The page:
(?–1654), poet. Born probably near Cashel, Co. Tipperary, he was a protégé of the Butlers of Kilcash. He is said to have studied at the Dominican convents of Coleraine and Limerick. Around 1628 he went to St Anthony's College in Louvain. He returned to Ireland some time in the late 1630s and became Prior in Cashel. ‘Éirghe mo dhúithche le Dia’, written in 1641, is a piece of propaganda, calling for outright rebellion. When the Confederation of Kilkenny split in 1646 the Dominicans took sides against those seeking a compromise. Haicéad excoriated these ‘traitors’ in ‘Músgail do mhisneach, a Bhanbha’. His poetry of these years reflects his despairing and outraged state of mind, and complains of indifference towards him and his talents. He returned to Louvain. His tragic and isolated later years there were occupied in controversy over the rotation of the headship of his college. In spite of the combativeness of his professional life, he was humorous and amiable in his personal relationships, the Butler family having a particular place in his affections.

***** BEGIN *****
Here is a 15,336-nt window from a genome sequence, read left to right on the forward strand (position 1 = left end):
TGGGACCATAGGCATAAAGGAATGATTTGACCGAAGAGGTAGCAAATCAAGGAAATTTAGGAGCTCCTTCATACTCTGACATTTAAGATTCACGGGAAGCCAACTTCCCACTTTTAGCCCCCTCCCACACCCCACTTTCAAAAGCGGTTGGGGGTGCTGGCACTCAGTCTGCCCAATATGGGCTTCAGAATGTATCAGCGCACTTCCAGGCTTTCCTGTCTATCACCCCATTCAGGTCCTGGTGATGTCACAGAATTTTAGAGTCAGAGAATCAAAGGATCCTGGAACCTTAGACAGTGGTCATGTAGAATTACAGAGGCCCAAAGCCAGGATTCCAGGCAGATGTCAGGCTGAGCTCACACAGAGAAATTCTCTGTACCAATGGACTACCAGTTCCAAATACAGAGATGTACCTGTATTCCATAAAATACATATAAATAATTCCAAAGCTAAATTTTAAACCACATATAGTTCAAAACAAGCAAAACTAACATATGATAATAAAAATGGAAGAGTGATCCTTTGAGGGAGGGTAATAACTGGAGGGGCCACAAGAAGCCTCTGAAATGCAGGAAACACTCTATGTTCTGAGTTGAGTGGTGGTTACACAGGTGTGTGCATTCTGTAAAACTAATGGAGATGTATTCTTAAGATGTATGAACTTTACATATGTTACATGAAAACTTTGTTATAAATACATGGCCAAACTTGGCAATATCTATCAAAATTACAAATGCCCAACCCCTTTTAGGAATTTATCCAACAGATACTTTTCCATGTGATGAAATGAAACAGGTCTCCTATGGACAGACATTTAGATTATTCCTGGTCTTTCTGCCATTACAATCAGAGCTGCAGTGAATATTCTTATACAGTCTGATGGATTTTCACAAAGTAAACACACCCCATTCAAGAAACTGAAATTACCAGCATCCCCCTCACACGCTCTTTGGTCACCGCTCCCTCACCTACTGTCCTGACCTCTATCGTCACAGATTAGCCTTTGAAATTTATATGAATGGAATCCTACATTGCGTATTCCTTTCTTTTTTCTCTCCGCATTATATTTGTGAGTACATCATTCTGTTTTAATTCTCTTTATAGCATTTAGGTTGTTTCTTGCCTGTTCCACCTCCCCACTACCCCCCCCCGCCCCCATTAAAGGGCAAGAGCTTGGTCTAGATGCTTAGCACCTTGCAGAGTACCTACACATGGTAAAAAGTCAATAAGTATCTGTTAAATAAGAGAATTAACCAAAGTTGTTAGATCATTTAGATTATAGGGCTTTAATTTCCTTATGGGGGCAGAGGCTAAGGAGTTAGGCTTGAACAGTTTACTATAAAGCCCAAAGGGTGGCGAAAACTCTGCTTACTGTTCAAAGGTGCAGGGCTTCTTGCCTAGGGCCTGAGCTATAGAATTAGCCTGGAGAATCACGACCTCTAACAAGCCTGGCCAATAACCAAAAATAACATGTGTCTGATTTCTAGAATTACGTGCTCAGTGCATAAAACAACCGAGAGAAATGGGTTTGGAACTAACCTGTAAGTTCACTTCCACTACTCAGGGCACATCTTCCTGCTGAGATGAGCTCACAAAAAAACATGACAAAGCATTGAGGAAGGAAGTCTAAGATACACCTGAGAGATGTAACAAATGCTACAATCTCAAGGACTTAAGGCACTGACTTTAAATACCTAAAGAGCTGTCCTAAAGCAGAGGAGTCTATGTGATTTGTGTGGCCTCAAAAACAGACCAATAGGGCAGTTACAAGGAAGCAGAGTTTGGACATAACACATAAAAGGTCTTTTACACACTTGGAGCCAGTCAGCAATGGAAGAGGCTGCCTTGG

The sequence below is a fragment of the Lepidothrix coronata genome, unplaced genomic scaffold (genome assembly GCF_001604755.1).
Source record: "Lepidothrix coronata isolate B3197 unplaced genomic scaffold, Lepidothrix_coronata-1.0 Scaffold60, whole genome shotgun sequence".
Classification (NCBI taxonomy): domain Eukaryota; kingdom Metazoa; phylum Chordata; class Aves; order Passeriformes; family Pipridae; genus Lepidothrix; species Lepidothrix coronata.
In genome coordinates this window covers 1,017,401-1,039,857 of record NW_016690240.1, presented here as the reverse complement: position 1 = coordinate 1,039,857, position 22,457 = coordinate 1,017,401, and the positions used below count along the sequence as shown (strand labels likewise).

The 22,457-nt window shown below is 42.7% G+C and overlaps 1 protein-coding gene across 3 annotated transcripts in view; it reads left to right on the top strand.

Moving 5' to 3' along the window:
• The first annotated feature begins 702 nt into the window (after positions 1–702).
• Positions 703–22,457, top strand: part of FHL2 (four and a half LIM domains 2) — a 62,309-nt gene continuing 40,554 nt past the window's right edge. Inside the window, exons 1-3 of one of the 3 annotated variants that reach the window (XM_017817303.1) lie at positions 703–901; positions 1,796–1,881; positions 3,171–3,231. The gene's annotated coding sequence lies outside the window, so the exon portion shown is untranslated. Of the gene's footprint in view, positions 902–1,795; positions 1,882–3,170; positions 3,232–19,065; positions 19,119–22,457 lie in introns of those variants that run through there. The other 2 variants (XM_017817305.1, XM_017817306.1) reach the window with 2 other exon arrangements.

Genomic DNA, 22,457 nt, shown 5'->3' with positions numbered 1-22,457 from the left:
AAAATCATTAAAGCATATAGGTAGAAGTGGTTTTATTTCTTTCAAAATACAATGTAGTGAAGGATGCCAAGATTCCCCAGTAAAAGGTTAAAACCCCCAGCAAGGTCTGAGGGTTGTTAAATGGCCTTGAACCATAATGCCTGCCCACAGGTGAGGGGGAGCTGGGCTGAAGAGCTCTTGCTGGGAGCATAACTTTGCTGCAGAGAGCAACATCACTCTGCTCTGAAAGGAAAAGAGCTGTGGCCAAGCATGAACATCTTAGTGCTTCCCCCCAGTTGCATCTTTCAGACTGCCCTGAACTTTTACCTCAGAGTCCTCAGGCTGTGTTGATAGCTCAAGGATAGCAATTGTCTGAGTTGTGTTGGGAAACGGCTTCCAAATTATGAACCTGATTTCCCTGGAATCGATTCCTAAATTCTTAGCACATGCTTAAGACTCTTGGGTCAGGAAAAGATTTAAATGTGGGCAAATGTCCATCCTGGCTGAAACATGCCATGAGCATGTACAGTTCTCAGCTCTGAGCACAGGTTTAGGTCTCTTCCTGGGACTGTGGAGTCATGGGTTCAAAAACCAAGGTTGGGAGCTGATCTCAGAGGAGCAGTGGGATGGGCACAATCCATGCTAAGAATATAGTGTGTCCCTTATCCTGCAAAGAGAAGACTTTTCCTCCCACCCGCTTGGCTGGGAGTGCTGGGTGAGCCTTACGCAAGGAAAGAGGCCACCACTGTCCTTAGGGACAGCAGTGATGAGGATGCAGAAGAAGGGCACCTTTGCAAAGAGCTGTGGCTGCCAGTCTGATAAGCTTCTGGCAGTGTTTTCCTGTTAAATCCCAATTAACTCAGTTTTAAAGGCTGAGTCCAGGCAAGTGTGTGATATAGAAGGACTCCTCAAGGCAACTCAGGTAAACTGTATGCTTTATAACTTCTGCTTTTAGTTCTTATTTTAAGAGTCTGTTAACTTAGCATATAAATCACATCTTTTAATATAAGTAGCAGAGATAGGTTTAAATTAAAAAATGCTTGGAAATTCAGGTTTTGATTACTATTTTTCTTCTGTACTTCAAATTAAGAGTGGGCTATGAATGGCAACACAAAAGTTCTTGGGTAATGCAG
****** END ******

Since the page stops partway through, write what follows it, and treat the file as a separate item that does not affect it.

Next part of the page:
From The Concise Oxford Companion to Irish Literature in Oxford Reference.